"The Commonwealth Healthcare Corp. is seeing an increase in ciguatera fish poisoning, or CFP, cases due to the consumption of the local red snapper," the agency announced Saturday.
"CFP is a common foodborne illness related to the consumption of certain species of fish that have been contaminated with a plankton (algae) derived toxin associated with coral reefs," the statement added. "The ciguatera toxin is nondetectable as it does not harm the fish and is unrecognizable when consumed. Unlike other foodborne illnesses, CFP is not transferred from cross-contamination due to inadequate food handler hygiene, food preparation, cooking, handling and storage. In addition, the ciguatera toxin can withstand cooking and freezing temperatures, and is not preventable if the fish species already harbors the toxin."
Common symptoms of CFP include nausea, vomiting, diarrhea, muscle weakness, joint aches, headache, dizziness, tingling or numbness, itching, sometimes chills or sweating, dental pain and low blood pressure.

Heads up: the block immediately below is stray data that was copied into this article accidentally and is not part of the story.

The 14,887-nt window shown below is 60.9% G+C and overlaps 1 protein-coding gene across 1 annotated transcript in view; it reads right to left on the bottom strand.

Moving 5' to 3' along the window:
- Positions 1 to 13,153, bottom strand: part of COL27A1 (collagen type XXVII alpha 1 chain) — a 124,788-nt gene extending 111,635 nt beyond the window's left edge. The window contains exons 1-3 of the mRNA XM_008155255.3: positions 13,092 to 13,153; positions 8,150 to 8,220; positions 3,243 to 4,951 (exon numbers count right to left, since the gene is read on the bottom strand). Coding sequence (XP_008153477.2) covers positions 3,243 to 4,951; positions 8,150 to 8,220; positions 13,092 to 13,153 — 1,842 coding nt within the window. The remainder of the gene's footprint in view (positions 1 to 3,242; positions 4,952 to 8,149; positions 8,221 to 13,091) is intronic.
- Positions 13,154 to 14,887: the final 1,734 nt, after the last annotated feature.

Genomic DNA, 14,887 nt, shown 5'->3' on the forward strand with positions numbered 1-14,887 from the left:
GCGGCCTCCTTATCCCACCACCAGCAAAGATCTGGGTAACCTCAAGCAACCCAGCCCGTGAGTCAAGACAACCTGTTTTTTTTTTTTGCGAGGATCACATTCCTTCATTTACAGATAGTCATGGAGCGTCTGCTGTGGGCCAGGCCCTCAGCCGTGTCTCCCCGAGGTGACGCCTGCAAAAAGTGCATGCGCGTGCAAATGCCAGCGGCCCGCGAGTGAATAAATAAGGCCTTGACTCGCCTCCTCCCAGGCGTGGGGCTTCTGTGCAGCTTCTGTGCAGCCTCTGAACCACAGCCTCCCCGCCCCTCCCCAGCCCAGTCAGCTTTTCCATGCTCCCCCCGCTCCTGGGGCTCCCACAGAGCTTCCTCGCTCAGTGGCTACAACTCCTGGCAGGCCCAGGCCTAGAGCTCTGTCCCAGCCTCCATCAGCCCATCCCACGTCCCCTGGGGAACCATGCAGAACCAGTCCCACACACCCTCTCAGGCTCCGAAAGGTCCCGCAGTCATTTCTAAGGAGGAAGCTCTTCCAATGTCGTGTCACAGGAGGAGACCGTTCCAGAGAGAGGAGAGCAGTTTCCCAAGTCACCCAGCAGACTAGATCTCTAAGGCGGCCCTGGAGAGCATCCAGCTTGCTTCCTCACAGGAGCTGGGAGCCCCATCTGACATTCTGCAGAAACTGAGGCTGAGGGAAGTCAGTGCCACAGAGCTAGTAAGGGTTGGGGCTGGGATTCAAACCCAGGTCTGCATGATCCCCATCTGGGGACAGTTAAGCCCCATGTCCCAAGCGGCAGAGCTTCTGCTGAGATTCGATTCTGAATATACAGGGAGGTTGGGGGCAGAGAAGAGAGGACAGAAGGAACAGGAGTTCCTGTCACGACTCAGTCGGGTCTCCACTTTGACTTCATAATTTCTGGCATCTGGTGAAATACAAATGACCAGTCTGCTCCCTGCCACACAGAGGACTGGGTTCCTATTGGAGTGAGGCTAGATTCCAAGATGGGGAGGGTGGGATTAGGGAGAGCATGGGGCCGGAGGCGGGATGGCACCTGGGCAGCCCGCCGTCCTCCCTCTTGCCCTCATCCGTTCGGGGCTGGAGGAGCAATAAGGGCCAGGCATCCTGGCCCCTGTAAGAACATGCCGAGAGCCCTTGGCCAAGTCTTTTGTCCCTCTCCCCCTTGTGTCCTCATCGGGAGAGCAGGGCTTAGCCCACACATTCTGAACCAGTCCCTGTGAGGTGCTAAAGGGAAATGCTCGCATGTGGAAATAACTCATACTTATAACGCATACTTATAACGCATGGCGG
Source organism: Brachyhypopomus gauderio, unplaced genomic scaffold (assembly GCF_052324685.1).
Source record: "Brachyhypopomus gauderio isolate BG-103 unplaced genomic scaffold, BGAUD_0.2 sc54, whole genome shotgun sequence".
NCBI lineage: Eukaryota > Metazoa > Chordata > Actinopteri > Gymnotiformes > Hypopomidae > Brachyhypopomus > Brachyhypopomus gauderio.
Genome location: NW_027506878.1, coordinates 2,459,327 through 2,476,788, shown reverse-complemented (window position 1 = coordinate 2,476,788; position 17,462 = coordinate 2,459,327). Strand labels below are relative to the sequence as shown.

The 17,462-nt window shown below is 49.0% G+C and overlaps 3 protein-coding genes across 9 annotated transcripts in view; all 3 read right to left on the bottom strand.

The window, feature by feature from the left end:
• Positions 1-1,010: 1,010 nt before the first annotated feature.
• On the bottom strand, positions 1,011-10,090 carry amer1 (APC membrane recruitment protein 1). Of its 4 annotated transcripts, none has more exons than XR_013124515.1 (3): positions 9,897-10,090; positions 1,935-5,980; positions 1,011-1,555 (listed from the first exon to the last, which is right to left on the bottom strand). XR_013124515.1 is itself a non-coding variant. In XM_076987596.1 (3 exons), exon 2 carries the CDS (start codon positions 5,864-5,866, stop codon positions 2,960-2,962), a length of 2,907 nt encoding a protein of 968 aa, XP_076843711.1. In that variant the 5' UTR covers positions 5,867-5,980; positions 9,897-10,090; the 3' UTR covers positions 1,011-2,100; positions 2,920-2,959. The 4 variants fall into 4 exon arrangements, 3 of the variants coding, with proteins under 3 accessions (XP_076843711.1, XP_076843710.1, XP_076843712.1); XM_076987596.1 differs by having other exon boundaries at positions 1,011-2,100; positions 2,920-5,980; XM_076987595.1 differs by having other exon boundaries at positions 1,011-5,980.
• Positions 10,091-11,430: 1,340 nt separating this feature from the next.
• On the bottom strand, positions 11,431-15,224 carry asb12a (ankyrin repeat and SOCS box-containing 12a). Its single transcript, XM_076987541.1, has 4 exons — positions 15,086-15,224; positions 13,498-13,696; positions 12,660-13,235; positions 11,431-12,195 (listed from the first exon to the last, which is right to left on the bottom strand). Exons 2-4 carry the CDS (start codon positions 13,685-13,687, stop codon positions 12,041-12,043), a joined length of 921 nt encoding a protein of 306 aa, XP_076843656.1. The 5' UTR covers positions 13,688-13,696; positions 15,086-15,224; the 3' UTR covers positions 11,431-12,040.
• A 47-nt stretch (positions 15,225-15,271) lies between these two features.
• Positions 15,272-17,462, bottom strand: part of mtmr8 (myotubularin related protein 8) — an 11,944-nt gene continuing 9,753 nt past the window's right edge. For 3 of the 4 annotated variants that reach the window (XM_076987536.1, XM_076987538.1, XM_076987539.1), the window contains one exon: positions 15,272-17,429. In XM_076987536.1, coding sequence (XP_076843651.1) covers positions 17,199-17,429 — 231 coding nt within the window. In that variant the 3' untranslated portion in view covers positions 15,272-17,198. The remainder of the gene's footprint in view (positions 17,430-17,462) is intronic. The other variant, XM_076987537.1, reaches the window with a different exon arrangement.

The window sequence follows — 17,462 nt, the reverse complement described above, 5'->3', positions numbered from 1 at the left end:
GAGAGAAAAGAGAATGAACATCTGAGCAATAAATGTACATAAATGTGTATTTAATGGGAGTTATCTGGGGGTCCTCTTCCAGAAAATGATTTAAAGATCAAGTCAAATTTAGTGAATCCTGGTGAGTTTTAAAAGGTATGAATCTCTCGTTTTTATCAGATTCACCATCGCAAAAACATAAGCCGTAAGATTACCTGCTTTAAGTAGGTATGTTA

A characteristic symptom is "hot-cold reversal," when hot items feel cold and cold items feel hot.
Symptoms may appear within 15 minutes to 24 hours after consuming an infected fish. Most individuals who experience symptoms feel better in a few days to a week, but in some cases, symptoms have lasted for months and sometimes years.
Individuals experiencing symptoms of CFP are urged to seek medical attention as prompt treatment can reduce the severity of symptoms, especially in individuals with underlying medical conditions.
Fish associated with CFP
More than 400 species of fish are associated with CFP. The most common are older, larger fish that have been eating contaminated fish during their lifespan, including barracuda, grouper, jack, hogfish, mackerel and snapper. There is no specific prevention except to eat fish no larger than 4 pounds.
For more information, contact the CHCC Emergency Preparedness Program at 670-234-8950 or visit https://www.cdc.gov/nceh/ciguatera.
For more information on foodborne illnesses, or about the inspections, contact Environmental Health and Disease Prevention at 670-664-4870/2/3 or email firstname.lastname@example.org.